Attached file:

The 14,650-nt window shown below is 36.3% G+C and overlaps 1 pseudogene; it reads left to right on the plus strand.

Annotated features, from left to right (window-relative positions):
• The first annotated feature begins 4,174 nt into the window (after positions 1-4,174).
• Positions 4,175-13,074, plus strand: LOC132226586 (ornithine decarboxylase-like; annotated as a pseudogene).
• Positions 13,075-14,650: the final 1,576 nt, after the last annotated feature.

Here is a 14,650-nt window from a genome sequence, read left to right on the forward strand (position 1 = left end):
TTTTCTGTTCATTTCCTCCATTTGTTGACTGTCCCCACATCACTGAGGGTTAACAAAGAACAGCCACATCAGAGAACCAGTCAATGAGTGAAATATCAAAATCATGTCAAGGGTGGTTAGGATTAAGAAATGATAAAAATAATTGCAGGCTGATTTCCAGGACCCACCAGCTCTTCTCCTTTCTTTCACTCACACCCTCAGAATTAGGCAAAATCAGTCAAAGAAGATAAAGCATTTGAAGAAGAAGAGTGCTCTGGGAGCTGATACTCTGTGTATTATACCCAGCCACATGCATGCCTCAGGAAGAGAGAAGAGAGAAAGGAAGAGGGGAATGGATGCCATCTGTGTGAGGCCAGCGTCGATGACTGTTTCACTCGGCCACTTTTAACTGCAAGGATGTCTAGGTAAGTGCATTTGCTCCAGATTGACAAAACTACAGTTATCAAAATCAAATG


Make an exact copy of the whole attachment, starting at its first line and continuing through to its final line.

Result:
The 14,650-nt window shown below is 36.3% G+C and overlaps 1 pseudogene; it reads left to right on the plus strand.

Annotated features, from left to right (window-relative positions):
• The first annotated feature begins 4,174 nt into the window (after positions 1-4,174).
• Positions 4,175-13,074, plus strand: LOC132226586 (ornithine decarboxylase-like; annotated as a pseudogene).
• Positions 13,075-14,650: the final 1,576 nt, after the last annotated feature.

Here is a 14,650-nt window from a genome sequence, read left to right on the forward strand (position 1 = left end):
TTTTCTGTTCATTTCCTCCATTTGTTGACTGTCCCCACATCACTGAGGGTTAACAAAGAACAGCCACATCAGAGAACCAGTCAATGAGTGAAATATCAAAATCATGTCAAGGGTGGTTAGGATTAAGAAATGATAAAAATAATTGCAGGCTGATTTCCAGGACCCACCAGCTCTTCTCCTTTCTTTCACTCACACCCTCAGAATTAGGCAAAATCAGTCAAAGAAGATAAAGCATTTGAAGAAGAAGAGTGCTCTGGGAGCTGATACTCTGTGTATTATACCCAGCCACATGCATGCCTCAGGAAGAGAGAAGAGAGAAAGGAAGAGGGGAATGGATGCCATCTGTGTGAGGCCAGCGTCGATGACTGTTTCACTCGGCCACTTTTAACTGCAAGGATGTCTAGGTAAGTGCATTTGCTCCAGATTGACAAAACTACAGTTATCAAAATCAAATG